This explains much and perhaps why liberals focus on tolerance, in a city with so many groups we have to find a way to get along, and in the countryside with more homogeneity the concerns are more about preserving the self-reliance they have come to value.
The American past was one where you could claim a piece of land and make your own home but it was also dangerous and you also had to defend it with help being miles or days away. This frontier mindset is a deep part of those rural value even if we no longer have a frontier.
Also in our history was the fact that many groups flocked to the cities, for jobs, and just as a general global trend. Minorities were among these groups (African-Americans leaving the South for industrial cities in the North and Mexican-Americans leaving the countryside for the larger cities in the Southwest) and thus why minorities consistently vote in blocs to represent urban values.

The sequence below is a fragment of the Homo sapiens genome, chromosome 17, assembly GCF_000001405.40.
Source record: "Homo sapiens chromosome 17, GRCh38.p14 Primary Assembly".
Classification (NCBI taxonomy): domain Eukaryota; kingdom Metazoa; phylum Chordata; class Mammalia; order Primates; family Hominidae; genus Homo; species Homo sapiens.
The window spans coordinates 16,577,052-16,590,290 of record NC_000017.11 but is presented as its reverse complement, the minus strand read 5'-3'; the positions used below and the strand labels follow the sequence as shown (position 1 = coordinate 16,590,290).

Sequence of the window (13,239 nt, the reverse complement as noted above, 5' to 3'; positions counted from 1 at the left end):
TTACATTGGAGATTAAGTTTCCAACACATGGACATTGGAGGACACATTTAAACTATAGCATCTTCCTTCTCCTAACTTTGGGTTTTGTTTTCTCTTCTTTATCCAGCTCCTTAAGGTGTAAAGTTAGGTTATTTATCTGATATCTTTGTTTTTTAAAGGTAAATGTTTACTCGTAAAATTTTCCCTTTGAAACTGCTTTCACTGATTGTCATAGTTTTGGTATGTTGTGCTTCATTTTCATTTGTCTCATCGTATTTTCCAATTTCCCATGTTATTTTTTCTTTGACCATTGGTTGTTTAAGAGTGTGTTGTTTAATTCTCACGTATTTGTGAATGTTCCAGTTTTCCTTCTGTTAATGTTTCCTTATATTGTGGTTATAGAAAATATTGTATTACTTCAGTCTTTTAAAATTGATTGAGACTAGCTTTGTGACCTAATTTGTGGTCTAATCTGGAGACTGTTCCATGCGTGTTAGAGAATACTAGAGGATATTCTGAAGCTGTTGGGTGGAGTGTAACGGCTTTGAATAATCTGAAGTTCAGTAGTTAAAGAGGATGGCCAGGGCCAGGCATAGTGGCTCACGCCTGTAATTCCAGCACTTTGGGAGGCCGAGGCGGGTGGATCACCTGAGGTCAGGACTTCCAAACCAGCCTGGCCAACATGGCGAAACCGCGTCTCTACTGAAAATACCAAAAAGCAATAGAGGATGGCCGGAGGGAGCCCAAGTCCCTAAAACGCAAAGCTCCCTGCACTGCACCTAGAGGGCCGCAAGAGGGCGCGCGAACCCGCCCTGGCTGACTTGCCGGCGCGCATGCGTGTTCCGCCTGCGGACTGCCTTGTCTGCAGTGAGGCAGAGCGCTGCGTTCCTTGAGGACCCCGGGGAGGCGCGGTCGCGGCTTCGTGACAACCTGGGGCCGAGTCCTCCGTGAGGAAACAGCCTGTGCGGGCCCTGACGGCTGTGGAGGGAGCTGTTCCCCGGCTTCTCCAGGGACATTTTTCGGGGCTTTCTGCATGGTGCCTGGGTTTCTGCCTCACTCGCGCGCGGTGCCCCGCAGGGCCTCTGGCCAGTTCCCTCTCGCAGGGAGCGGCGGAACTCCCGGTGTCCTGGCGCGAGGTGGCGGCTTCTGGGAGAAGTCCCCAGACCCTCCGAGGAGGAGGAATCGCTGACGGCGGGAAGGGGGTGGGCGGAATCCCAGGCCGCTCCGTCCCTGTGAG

What other examples could you offer?
The voting data suggest that people don't make cities liberal -- cities make people liberal. Here, courtesy of Princeton's Robert Vanderbai, is an electoral map that captures the divisions:
The only major cities that voted Republican in the 2012 presidential election were Phoenix, Oklahoma City, Fort Worth, and Salt Lake City. With its dominant Mormon population, Mitt Romney was a lock in the Utah capital; Phoenix nearly voted for Obama. After that, the largest urban centers to tilt Republican included Wichita, Lincoln, Neb., and Boise.
The gap is so stark that some of America's bluest cities are located in its reddest states. Every one of Texas' major cities -- Austin, Dallas, Houston, and San Antonio -- voted Democratic in 2012, the second consecutive presidential election in which they've done so. Other red-state cities that tipped blue include Atlanta, Indianapolis, New Orleans, Birmingham, Tucson, Little Rock, and Charleston, S.C. -- ironically, the site of the first battle of the Civil War. In states like Nevada, the only blue districts are often also the only cities, like Reno and Las Vegas.
Awesome graphs and the rest of the article can be found here:
The poll also includes a suburban option because I strongly suspect that many in suburban areas tend to hold more rural values instead of urban ones.